Three of Canada's small coterie of independent culture magazines recently hit milestones.
Geist, the great eccentric Vancouver-based magazine of ideas, fiction and memoirs anchored by editor Stephen Osborne's passionately observed columns, published a 20th anniversary issue.
Featuring highlights from their two decades of publishing, plus Annabel Lyon on Edith Iglauer and George Ferthling on used bookstore proprietor Don Stewart, this is a must read.
This Magazine, the scrappy left-infused mag that has incubated talents from Naomi Klein to Clive Thompson to Gordon Laird, celebrated 45 years in print with an anniversary issue with 45 mini-profiles of "rebels, visionaries, trouble-makers and world-changers."
As a This Magazine culture columnist way back when, I was delighted to contribute a piece ruminating on the work of Hatian-Quebec writer Dany Lafferiere. I'm in good company: Rosemary Sullivan, Mark Kingwell, Doug Saunders and many more This alumni also contributed.
*Finally, Broken Pencil: the magazine of zine culture and the independent arts, celebrated 15 years and 50 issues of publishing with a special issue devoted to their favourite "50 indie artists, people and places".
As the co-founder and publisher of BP I may be just a wee bit biased, but I'm going to say it anyway: it's a great issue and a fitting tribute to some of the people who, by devoting their lives to fostering independent and underground culture, have made Canada an infinitely richer place to live.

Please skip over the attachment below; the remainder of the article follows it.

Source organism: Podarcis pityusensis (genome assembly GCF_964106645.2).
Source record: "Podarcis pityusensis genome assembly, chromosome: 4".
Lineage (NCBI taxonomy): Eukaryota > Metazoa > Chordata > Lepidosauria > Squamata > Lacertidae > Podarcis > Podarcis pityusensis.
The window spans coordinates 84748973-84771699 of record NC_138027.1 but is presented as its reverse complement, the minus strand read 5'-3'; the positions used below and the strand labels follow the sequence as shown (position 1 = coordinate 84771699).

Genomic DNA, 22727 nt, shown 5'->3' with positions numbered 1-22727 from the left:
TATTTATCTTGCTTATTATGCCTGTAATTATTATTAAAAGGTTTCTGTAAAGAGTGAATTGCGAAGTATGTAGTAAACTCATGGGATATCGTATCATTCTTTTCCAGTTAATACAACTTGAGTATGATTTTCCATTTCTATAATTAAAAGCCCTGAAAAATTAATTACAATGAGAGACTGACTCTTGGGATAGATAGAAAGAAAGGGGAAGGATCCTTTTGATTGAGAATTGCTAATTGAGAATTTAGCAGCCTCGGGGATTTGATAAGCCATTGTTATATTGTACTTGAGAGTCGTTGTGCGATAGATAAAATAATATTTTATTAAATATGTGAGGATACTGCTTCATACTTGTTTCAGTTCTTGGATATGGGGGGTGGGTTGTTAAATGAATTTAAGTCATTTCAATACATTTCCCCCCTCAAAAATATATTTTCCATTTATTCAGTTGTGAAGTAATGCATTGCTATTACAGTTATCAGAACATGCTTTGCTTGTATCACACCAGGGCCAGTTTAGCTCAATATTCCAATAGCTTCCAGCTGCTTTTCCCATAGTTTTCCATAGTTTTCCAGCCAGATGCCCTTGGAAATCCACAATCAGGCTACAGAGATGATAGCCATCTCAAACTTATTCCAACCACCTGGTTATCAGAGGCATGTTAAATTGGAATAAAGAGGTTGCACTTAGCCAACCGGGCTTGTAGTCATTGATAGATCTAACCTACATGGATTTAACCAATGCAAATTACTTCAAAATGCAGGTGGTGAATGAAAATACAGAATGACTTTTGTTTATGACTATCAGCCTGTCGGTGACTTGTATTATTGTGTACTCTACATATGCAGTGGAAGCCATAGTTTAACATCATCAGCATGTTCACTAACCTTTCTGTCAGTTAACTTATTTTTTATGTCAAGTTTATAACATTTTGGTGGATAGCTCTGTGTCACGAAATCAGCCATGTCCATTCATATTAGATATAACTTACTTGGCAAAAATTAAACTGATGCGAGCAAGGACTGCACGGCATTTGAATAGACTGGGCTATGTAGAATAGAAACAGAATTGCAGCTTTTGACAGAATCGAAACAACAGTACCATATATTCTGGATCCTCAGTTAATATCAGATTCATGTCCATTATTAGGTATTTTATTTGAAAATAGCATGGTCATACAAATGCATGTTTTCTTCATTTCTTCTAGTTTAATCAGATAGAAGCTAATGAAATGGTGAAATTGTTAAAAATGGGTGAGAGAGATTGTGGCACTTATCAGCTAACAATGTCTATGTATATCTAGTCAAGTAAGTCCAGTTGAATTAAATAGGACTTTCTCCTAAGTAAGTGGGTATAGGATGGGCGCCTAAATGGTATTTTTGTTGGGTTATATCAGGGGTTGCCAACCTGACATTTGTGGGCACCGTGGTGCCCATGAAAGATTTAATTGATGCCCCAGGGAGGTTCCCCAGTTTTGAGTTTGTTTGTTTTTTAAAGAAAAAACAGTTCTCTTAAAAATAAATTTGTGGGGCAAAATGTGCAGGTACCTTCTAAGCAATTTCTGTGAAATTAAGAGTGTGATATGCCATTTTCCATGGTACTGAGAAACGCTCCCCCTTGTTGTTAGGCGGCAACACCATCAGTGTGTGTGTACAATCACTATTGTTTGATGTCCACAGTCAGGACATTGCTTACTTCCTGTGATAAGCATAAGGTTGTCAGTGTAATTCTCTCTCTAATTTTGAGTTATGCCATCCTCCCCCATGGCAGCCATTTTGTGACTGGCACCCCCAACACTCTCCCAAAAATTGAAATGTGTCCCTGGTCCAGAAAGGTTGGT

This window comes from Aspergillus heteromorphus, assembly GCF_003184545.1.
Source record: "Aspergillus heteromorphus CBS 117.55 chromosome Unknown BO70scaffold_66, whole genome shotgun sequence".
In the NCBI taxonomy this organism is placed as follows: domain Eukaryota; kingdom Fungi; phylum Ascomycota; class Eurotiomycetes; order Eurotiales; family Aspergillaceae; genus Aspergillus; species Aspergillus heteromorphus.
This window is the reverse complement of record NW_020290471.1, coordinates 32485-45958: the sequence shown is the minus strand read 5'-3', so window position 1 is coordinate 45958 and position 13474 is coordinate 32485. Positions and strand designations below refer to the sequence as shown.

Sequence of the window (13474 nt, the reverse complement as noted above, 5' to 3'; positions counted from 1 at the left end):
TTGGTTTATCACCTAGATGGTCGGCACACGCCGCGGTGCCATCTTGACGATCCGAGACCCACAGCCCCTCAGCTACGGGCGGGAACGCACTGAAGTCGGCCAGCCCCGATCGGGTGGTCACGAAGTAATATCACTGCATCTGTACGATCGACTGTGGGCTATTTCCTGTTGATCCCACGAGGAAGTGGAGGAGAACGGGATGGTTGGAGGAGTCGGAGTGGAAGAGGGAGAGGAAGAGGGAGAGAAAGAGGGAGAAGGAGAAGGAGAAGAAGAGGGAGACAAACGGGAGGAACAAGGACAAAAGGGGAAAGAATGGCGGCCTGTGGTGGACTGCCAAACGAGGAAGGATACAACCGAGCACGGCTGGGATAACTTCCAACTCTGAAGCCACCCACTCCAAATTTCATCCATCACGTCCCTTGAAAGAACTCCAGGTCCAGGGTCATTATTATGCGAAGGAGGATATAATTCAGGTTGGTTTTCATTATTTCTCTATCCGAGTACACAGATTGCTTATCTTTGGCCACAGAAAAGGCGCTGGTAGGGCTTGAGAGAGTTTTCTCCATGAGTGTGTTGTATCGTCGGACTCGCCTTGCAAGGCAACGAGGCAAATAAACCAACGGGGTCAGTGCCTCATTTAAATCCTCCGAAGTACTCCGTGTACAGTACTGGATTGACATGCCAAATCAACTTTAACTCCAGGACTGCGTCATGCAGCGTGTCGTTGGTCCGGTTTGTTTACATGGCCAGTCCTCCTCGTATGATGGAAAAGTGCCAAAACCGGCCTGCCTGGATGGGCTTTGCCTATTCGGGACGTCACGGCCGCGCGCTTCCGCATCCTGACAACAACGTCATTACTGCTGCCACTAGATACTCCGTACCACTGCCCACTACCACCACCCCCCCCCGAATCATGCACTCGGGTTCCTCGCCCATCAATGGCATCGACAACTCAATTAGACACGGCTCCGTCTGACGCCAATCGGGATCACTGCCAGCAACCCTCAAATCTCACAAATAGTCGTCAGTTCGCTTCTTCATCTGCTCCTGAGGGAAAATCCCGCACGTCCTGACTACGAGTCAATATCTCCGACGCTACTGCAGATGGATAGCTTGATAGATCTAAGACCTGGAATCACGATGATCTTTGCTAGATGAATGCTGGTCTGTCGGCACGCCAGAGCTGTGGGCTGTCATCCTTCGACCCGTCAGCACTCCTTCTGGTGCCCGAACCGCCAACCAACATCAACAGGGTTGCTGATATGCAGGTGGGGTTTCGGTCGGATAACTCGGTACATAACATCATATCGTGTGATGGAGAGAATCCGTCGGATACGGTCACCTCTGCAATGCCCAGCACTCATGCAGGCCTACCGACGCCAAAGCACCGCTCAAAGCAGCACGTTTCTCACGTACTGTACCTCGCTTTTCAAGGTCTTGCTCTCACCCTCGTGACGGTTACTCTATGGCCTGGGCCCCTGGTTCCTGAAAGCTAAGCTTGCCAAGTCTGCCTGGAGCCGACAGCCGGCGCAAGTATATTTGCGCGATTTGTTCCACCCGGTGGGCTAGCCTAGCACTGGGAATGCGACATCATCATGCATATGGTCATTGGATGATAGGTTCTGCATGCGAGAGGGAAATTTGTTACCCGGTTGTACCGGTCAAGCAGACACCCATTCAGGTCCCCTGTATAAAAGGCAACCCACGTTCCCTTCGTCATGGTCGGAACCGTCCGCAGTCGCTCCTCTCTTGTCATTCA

So, three great magazines that have survived, thrived, helped launch innumerable careers and are now proudly celebrating what they've accomplished. And yet, hardly a peep from the media overlords.
We've got the space to run a review of the crucially important Hangover 2 in every newspaper and website in the country. But when three of Canada's best magazines celebrate milestones with amazing special issues that testify to their ongoing contribution to the cultural fabric of this country-- no room for that.
Well let's vote with our eyeballs and our dollars. Check out these mags, buy their special issues, and support independent culture.